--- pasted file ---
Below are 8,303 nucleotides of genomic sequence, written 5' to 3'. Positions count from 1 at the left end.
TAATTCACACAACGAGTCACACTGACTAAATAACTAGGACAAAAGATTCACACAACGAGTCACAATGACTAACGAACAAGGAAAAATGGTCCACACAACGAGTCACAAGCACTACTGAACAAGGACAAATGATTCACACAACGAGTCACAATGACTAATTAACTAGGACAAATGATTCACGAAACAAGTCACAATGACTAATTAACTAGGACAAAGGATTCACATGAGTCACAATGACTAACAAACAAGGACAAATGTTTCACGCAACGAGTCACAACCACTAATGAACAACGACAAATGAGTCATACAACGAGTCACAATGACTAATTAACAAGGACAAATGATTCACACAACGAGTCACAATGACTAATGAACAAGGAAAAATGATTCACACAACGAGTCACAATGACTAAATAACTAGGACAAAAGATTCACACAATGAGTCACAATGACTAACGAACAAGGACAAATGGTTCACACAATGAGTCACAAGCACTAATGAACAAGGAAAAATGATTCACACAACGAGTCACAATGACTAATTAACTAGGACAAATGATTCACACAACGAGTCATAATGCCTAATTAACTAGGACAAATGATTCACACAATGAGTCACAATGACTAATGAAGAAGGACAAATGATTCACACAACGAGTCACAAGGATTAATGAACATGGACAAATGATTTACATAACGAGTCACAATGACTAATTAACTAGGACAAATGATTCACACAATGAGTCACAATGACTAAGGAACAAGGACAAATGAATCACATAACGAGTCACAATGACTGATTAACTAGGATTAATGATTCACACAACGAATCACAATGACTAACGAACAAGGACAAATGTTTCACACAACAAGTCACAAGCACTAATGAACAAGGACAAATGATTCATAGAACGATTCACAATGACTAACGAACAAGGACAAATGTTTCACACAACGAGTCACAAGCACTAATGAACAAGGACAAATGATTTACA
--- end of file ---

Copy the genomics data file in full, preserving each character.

Below are 8,303 nucleotides of genomic sequence, written 5' to 3'. Positions count from 1 at the left end.
TAATTCACACAACGAGTCACACTGACTAAATAACTAGGACAAAAGATTCACACAACGAGTCACAATGACTAACGAACAAGGAAAAATGGTCCACACAACGAGTCACAAGCACTACTGAACAAGGACAAATGATTCACACAACGAGTCACAATGACTAATTAACTAGGACAAATGATTCACGAAACAAGTCACAATGACTAATTAACTAGGACAAAGGATTCACATGAGTCACAATGACTAACAAACAAGGACAAATGTTTCACGCAACGAGTCACAACCACTAATGAACAACGACAAATGAGTCATACAACGAGTCACAATGACTAATTAACAAGGACAAATGATTCACACAACGAGTCACAATGACTAATGAACAAGGAAAAATGATTCACACAACGAGTCACAATGACTAAATAACTAGGACAAAAGATTCACACAATGAGTCACAATGACTAACGAACAAGGACAAATGGTTCACACAATGAGTCACAAGCACTAATGAACAAGGAAAAATGATTCACACAACGAGTCACAATGACTAATTAACTAGGACAAATGATTCACACAACGAGTCATAATGCCTAATTAACTAGGACAAATGATTCACACAATGAGTCACAATGACTAATGAAGAAGGACAAATGATTCACACAACGAGTCACAAGGATTAATGAACATGGACAAATGATTTACATAACGAGTCACAATGACTAATTAACTAGGACAAATGATTCACACAATGAGTCACAATGACTAAGGAACAAGGACAAATGAATCACATAACGAGTCACAATGACTGATTAACTAGGATTAATGATTCACACAACGAATCACAATGACTAACGAACAAGGACAAATGTTTCACACAACAAGTCACAAGCACTAATGAACAAGGACAAATGATTCATAGAACGATTCACAATGACTAACGAACAAGGACAAATGTTTCACACAACGAGTCACAAGCACTAATGAACAAGGACAAATGATTTACA